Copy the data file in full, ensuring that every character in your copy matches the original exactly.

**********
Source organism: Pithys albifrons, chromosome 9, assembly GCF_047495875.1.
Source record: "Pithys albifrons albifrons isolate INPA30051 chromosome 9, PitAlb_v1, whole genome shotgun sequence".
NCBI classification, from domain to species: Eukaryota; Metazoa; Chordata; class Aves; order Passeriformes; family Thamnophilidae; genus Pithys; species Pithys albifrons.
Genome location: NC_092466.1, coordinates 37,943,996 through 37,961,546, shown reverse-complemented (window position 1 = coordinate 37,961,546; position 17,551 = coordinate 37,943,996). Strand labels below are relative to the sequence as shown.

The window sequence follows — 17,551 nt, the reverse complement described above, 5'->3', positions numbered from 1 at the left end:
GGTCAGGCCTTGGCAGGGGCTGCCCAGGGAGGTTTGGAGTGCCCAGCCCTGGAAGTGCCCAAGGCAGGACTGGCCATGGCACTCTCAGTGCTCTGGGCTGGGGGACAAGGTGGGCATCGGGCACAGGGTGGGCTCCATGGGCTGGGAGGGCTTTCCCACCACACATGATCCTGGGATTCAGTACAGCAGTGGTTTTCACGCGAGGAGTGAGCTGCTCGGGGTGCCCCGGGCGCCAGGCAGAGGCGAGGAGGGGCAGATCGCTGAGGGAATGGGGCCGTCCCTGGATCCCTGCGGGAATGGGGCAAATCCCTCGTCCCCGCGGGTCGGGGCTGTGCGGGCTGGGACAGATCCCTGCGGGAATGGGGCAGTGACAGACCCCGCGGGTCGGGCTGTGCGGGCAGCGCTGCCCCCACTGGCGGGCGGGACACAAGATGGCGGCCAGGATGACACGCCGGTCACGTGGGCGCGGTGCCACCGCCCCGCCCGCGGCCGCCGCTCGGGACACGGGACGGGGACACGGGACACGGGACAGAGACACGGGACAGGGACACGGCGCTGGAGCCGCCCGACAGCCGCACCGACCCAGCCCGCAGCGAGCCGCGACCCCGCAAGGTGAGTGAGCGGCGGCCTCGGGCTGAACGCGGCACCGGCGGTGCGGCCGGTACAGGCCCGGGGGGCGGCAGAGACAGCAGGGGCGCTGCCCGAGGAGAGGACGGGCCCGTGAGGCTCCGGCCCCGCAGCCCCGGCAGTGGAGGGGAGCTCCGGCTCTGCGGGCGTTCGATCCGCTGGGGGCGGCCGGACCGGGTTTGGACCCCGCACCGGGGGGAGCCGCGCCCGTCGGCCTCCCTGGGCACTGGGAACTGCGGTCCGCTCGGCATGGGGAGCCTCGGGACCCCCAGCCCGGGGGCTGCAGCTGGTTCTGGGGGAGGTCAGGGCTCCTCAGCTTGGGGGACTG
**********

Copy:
Source organism: Pithys albifrons, chromosome 9, assembly GCF_047495875.1.
Source record: "Pithys albifrons albifrons isolate INPA30051 chromosome 9, PitAlb_v1, whole genome shotgun sequence".
NCBI classification, from domain to species: Eukaryota; Metazoa; Chordata; class Aves; order Passeriformes; family Thamnophilidae; genus Pithys; species Pithys albifrons.
Genome location: NC_092466.1, coordinates 37,943,996 through 37,961,546, shown reverse-complemented (window position 1 = coordinate 37,961,546; position 17,551 = coordinate 37,943,996). Strand labels below are relative to the sequence as shown.

The window sequence follows — 17,551 nt, the reverse complement described above, 5'->3', positions numbered from 1 at the left end:
GGTCAGGCCTTGGCAGGGGCTGCCCAGGGAGGTTTGGAGTGCCCAGCCCTGGAAGTGCCCAAGGCAGGACTGGCCATGGCACTCTCAGTGCTCTGGGCTGGGGGACAAGGTGGGCATCGGGCACAGGGTGGGCTCCATGGGCTGGGAGGGCTTTCCCACCACACATGATCCTGGGATTCAGTACAGCAGTGGTTTTCACGCGAGGAGTGAGCTGCTCGGGGTGCCCCGGGCGCCAGGCAGAGGCGAGGAGGGGCAGATCGCTGAGGGAATGGGGCCGTCCCTGGATCCCTGCGGGAATGGGGCAAATCCCTCGTCCCCGCGGGTCGGGGCTGTGCGGGCTGGGACAGATCCCTGCGGGAATGGGGCAGTGACAGACCCCGCGGGTCGGGCTGTGCGGGCAGCGCTGCCCCCACTGGCGGGCGGGACACAAGATGGCGGCCAGGATGACACGCCGGTCACGTGGGCGCGGTGCCACCGCCCCGCCCGCGGCCGCCGCTCGGGACACGGGACGGGGACACGGGACACGGGACAGAGACACGGGACAGGGACACGGCGCTGGAGCCGCCCGACAGCCGCACCGACCCAGCCCGCAGCGAGCCGCGACCCCGCAAGGTGAGTGAGCGGCGGCCTCGGGCTGAACGCGGCACCGGCGGTGCGGCCGGTACAGGCCCGGGGGGCGGCAGAGACAGCAGGGGCGCTGCCCGAGGAGAGGACGGGCCCGTGAGGCTCCGGCCCCGCAGCCCCGGCAGTGGAGGGGAGCTCCGGCTCTGCGGGCGTTCGATCCGCTGGGGGCGGCCGGACCGGGTTTGGACCCCGCACCGGGGGGAGCCGCGCCCGTCGGCCTCCCTGGGCACTGGGAACTGCGGTCCGCTCGGCATGGGGAGCCTCGGGACCCCCAGCCCGGGGGCTGCAGCTGGTTCTGGGGGAGGTCAGGGCTCCTCAGCTTGGGGGACTG